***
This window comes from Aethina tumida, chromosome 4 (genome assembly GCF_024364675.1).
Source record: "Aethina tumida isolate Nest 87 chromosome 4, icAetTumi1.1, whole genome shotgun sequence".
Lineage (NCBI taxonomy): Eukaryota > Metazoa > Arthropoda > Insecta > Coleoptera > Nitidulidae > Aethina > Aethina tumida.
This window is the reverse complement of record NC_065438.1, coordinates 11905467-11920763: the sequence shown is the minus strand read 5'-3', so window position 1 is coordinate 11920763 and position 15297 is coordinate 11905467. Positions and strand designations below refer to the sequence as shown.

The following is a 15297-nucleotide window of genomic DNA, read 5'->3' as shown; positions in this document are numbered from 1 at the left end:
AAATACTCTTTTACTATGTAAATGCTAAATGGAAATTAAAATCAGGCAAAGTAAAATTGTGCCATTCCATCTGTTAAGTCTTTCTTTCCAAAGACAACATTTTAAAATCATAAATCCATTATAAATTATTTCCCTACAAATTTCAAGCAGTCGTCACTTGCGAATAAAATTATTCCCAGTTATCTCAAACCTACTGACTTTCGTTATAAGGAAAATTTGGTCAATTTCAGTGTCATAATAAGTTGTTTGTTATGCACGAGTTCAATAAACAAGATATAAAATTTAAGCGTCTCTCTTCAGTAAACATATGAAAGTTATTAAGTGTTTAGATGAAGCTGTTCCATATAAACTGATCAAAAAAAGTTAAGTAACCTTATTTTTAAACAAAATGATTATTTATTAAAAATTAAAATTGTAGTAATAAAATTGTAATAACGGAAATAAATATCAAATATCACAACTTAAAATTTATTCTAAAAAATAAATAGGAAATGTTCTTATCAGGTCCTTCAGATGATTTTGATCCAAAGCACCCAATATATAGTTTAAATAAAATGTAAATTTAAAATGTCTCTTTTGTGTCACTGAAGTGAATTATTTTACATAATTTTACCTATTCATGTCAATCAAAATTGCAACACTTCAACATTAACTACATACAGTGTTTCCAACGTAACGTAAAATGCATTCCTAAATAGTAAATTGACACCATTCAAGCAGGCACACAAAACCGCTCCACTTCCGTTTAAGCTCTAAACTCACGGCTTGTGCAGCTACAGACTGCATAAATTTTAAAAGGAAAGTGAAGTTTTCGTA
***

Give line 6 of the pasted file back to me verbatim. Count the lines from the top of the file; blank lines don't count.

AAATACTCTTTTACTATGTAAATGCTAAATGGAAATTAAAATCAGGCAAAGTAAAATTGTGCCATTCCATCTGTTAAGTCTTTCTTTCCAAAGACAACATTTTAAAATCATAAATCCATTATAAATTATTTCCCTACAAATTTCAAGCAGTCGTCACTTGCGAATAAAATTATTCCCAGTTATCTCAAACCTACTGACTTTCGTTATAAGGAAAATTTGGTCAATTTCAGTGTCATAATAAGTTGTTTGTTATGCACGAGTTCAATAAACAAGATATAAAATTTAAGCGTCTCTCTTCAGTAAACATATGAAAGTTATTAAGTGTTTAGATGAAGCTGTTCCATATAAACTGATCAAAAAAAGTTAAGTAACCTTATTTTTAAACAAAATGATTATTTATTAAAAATTAAAATTGTAGTAATAAAATTGTAATAACGGAAATAAATATCAAATATCACAACTTAAAATTTATTCTAAAAAATAAATAGGAAATGTTCTTATCAGGTCCTTCAGATGATTTTGATCCAAAGCACCCAATATATAGTTTAAATAAAATGTAAATTTAAAATGTCTCTTTTGTGTCACTGAAGTGAATTATTTTACATAATTTTACCTATTCATGTCAATCAAAATTGCAACACTTCAACATTAACTACATACAGTGTTTCCAACGTAACGTAAAATGCATTCCTAAATAGTAAATTGACACCATTCAAGCAGGCACACAAAACCGCTCCACTTCCGTTTAAGCTCTAAACTCACGGCTTGTGCAGCTACAGACTGCATAAATTTTAAAAGGAAAGTGAAGTTTTCGTA